• Shopping there is of course the Ben Thanh markets, however try Saigon Square or the 'Russian' markets as alternatives. The streets of District one including Pasteur Street and Dong Khoi are well tread tourist shopping areas. Phattys is centrally located in D1's shopping streets making it an ideal day time home-base for exploring the streets of Saigon. Be sure to come and enjoy the airconditioned respite, ice cold drinks and hearty food.  


  • Day Trips: Jump a taxi or motorbike out to District 2, Thao Dien area for a number daytime riverside options including Villa Song or the Deck Bar. Both offer boat pickups from District 1 we believe. 

    • There is of course the Mekong Delta tours and Cu Chi Tunnel days tours. Check Trip Advisor, but there several ways to go about both including boats, bikes and private tours. See Le Rive as an example.

    • Golf with a view: San Tap driving range, right near the Sai Gon CBD, has spectacular views of the river and D1 over 3 levels. Each mat has comfortable tables and full beverage service, with club hire options available. 

What to do in Saigon
Before and when you get here

As this is travel tips, not a full travel guide be sure to do your own reaserch on visas, currencies local laws and medical. In-all, Vietnam is very accessable and easy to get around with friendly, English speaking locals in the tourism industry.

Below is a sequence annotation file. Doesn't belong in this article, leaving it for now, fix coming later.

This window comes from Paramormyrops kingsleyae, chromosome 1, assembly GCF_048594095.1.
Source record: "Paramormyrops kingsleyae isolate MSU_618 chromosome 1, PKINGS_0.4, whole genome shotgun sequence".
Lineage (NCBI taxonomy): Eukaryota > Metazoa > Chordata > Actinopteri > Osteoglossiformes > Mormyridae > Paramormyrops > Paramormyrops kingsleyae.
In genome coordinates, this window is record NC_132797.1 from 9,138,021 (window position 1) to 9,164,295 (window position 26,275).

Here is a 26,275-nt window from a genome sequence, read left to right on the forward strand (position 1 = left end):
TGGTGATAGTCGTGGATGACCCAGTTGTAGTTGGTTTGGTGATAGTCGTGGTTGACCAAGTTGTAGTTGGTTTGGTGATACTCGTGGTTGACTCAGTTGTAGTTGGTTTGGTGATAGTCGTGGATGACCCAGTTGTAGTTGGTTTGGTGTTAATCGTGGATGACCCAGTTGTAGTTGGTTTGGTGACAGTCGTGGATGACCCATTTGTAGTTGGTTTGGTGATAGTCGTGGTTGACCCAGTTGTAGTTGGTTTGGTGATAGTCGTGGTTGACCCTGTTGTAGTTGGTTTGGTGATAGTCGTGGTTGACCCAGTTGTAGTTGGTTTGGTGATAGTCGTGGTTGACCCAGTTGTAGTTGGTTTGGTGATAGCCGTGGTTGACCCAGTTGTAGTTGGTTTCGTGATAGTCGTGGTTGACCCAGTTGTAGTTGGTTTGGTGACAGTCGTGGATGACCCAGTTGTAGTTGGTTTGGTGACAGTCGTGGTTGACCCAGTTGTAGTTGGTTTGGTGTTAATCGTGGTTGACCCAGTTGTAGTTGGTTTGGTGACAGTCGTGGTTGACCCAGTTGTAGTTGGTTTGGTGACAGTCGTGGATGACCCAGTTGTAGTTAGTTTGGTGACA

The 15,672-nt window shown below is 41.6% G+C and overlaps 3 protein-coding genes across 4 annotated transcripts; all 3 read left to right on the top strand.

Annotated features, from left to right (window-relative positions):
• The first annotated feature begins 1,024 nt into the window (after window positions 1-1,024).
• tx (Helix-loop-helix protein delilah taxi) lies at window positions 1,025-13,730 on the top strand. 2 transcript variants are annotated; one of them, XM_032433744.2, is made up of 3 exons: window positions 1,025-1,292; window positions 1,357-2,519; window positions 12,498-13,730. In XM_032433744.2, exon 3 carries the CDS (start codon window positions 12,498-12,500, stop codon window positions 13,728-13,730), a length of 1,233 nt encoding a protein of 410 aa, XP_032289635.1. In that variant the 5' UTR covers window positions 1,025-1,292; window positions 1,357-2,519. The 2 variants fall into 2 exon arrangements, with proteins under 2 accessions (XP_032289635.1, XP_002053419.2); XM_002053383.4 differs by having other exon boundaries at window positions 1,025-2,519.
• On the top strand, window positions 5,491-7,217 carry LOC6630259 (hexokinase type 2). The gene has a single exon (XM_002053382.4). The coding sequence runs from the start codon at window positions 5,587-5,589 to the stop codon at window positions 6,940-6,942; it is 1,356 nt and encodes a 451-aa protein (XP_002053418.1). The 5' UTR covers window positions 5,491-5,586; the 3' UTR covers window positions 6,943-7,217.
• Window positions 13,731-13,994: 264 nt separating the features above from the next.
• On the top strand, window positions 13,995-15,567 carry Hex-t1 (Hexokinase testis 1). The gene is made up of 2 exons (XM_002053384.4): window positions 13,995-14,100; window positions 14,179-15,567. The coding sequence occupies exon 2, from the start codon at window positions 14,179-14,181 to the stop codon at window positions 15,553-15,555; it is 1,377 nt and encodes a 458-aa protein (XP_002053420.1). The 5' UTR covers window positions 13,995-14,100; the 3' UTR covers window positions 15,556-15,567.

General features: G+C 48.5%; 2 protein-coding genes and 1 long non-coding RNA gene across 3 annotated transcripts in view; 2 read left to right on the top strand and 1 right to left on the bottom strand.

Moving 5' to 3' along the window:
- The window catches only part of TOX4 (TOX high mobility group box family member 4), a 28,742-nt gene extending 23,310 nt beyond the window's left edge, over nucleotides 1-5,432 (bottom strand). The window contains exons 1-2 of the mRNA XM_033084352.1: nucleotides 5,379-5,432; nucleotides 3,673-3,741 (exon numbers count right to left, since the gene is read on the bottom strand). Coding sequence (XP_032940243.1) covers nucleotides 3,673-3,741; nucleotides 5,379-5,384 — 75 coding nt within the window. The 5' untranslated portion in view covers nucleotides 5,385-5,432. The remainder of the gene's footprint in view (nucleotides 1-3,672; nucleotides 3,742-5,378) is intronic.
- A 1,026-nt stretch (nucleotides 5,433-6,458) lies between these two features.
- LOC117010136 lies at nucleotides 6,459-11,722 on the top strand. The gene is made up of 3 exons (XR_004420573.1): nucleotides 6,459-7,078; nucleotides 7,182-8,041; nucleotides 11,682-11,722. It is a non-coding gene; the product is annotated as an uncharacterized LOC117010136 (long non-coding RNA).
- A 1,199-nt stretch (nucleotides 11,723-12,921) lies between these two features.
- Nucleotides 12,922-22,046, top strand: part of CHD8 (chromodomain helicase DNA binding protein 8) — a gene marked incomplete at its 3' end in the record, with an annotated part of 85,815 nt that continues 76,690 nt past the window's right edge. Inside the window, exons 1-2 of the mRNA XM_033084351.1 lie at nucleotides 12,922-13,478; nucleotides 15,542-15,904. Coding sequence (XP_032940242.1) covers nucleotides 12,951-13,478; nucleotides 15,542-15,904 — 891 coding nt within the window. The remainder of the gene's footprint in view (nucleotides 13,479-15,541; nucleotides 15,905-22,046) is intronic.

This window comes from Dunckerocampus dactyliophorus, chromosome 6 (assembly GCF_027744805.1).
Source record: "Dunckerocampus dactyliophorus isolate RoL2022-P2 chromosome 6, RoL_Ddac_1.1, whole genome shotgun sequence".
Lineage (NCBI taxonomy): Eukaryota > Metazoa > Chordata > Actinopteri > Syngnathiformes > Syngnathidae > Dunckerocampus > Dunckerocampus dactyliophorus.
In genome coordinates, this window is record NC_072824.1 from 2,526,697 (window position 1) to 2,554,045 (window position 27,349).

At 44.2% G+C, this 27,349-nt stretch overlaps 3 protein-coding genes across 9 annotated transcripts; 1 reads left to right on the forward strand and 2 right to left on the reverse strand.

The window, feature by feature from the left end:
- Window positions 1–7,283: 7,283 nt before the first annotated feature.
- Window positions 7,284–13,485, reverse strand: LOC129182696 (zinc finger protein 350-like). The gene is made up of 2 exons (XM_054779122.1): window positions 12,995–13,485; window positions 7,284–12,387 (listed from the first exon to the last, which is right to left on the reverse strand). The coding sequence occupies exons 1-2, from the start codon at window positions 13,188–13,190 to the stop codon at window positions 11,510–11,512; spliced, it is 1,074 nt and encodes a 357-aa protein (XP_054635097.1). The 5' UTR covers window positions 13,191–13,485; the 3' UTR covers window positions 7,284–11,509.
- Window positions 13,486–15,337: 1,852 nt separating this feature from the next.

• Money Cash is king, and generally easy to withdraw from globally connected ATMs throughout the city. Be careful as the 20,000 VDN notes look way too much like the 500,000 VDN notes, that's about a $24 USD error potentially if you happen across a dishonest vendor, or if you happen to gift it as a tip in error!


  • Maps Google Maps on you smart phone will allow you to save locations as 'stars' like your hotel, Phattys Bar, and anywhere else you plan to go. WIFI is in most outlets, and the maps should be saved without needing to be online. This is handy to show taxi drivers where you need to go. As a backup be sure to take the Hotel business card with the address or map on the back for your wallet.


  • Airport Taxis Walk out of the arrivals terminal, through the awaiting crowds (no there's not a rock-star or movie star due that day it's local custom to show-up en-mass for arrivals and departures!) and head directly for the VinaSun or branded taxi cue with an attendant. Get the ticket they give you and you will be fine. Taxi's to D1 should be around the 300,000 VND all-inclusive. Having your Hotel adress written-down / printed-off or in your Google Maps will save you 5 minutes at this point. Avoid anyone in a white shirt or who may approach and offer a taxi or car.